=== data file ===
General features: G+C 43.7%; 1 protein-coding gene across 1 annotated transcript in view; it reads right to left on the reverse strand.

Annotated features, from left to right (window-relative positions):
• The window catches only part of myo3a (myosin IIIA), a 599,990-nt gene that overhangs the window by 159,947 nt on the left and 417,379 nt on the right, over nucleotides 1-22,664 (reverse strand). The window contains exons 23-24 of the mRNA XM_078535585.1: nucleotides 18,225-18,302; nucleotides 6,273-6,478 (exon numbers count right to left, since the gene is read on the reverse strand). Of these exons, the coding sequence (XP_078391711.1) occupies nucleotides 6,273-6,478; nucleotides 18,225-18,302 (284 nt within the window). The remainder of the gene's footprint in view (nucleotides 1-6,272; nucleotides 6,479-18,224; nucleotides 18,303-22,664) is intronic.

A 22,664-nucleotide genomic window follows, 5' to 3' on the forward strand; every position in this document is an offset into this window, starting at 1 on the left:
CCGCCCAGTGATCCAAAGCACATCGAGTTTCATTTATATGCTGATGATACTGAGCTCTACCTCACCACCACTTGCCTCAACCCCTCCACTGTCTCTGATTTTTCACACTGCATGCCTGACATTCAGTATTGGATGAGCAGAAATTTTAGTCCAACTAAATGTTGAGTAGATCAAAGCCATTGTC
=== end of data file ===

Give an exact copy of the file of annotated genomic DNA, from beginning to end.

General features: G+C 43.7%; 1 protein-coding gene across 1 annotated transcript in view; it reads right to left on the reverse strand.

Annotated features, from left to right (window-relative positions):
• The window catches only part of myo3a (myosin IIIA), a 599,990-nt gene that overhangs the window by 159,947 nt on the left and 417,379 nt on the right, over nucleotides 1-22,664 (reverse strand). The window contains exons 23-24 of the mRNA XM_078535585.1: nucleotides 18,225-18,302; nucleotides 6,273-6,478 (exon numbers count right to left, since the gene is read on the reverse strand). Of these exons, the coding sequence (XP_078391711.1) occupies nucleotides 6,273-6,478; nucleotides 18,225-18,302 (284 nt within the window). The remainder of the gene's footprint in view (nucleotides 1-6,272; nucleotides 6,479-18,224; nucleotides 18,303-22,664) is intronic.

A 22,664-nucleotide genomic window follows, 5' to 3' on the forward strand; every position in this document is an offset into this window, starting at 1 on the left:
CCGCCCAGTGATCCAAAGCACATCGAGTTTCATTTATATGCTGATGATACTGAGCTCTACCTCACCACCACTTGCCTCAACCCCTCCACTGTCTCTGATTTTTCACACTGCATGCCTGACATTCAGTATTGGATGAGCAGAAATTTTAGTCCAACTAAATGTTGAGTAGATCAAAGCCATTGTC